Ditto re moving from a city to a small country town… close friends only a few and live far away…. no real friends here .. acquaintances some of whom are also ” different’ with only occasional catching up …. can’t handle full on expectations of ” normal” friendships….
    Online there are shared experiences with other Aspies/Auties however there is a gap, a difference that comes from a chronological discrepancy in experience /life circumstance etc…

    not many , possibly haven’t encountered , those late dx after 60 yrs living in a different time warp due to circumstance of health or lack thereof.

    Without online contact and also volunteer writing/ editing documents on autism for an institution I’d feel close to totally alone to point of lonely.

    Liked by 1 person

    1. No worries, my pretty! This is a strict Judgment-Free Zone 😊 I love all (friendly) replies ❤️ It doesn’t matter to me if they’re long, short, frequent, deeply personal or not, etc, or what they contain–thoughts about themselves, feelings, differing viewpoints, etc. Spelling and grammar aren’t judged, either; I strive to make this a place of safety and liberation 🌺💞

      I totally agree with you! Online connection has been a lifeline here, too. I don’t know where I’d be without it 😘💜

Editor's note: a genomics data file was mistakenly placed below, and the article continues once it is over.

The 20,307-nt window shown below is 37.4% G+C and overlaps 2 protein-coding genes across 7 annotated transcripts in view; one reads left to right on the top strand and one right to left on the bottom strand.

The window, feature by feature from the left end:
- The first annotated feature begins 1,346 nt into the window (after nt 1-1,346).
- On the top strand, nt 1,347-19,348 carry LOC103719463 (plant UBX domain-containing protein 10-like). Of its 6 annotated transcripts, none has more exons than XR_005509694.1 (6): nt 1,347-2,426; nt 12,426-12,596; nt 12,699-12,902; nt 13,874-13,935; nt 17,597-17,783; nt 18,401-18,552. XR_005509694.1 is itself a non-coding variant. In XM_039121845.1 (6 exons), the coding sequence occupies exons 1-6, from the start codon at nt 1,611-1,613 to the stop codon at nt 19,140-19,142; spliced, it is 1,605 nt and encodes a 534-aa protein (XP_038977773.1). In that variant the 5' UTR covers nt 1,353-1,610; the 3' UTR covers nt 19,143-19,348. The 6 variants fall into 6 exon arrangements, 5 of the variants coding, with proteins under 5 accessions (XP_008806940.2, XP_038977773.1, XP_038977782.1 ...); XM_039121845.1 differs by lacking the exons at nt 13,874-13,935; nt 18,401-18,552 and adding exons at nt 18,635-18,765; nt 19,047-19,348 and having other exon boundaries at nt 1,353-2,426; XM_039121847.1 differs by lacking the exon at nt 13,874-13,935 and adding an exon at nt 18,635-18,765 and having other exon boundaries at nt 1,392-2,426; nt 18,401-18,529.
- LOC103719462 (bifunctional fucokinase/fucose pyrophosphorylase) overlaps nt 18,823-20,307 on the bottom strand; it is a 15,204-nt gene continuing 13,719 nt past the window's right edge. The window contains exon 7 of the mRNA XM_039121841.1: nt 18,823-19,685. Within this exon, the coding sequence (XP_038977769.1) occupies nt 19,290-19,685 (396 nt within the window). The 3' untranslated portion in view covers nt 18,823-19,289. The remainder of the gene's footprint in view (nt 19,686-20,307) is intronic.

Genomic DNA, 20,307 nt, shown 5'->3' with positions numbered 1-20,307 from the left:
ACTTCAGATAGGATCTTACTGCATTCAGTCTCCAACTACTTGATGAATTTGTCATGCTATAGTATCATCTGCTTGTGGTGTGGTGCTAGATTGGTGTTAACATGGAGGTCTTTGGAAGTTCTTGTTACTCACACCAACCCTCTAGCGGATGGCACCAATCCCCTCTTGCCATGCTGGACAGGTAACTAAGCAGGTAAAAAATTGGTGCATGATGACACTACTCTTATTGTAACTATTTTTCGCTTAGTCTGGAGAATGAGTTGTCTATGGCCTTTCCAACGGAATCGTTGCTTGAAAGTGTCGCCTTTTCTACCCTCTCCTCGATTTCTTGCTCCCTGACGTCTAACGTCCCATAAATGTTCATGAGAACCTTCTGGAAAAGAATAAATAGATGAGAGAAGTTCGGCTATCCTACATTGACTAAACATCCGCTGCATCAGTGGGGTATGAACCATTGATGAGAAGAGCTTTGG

Like

  5. My problem with “friendship” has been clarified after having gained what I believe to be a thorough understanding of the concept.
    As a result, I can boldly ascertain that I’ve never had friends, I don’t have friends, and I won’t be having friends in the generally accepted/understood meaning of the word.
    And before anyone jumps at questioning if I really do understand what friendship is, let me say what I do have; I’ve always have had very few acquaintances, mutually beneficial relationships based on respect. Also, before anyone asks, nope, I don’t develop ANY emotional bonds, besides instinctual family type attachments, which in the case of my children, diminish with progression into adulthood. I would use the word “unfortunately” only in this case, as I would truly value genuine emotions beyond this point, something deeper than a sense of profound responsibility.
    Being the child of parents probably both with Asperger’s, I have learned what they’ve done, but that didn’t trigger the development of emotional bonds commonly described as “love”. I can write treaties about what “love” is, but I feel like the coach of US swimming champion Mark Spitz, whom allegedly couldn’t himself swim…
    But I guess I’ve learned to live with that.
    Acquaintances therefore, and not friendships. What’s the difference? Oh, very easy that one: as acquaintances are relationships based on a mutuality of interests (and interests encompass an infinity of choices, including mutually beneficial cohabitation), they could be entered and exited as the result of intelectual/logical choices, without the emotional prequels and sequels…
    The only problem (for me…) with this, is a highly developed sense of JUSTICE, which oftentimes has nothing to do with arbitrarily imposed rules/laws, designed many of them with a complete disregard for individuals, on altars of hollow, greater causes/interests. But I’d rather stay out of political philosophy for now, except for saying that I am mostly on Ayn Rand’s side of objectivism…
    So with the above explanatory note, all the best my dear friends 🙂

    Like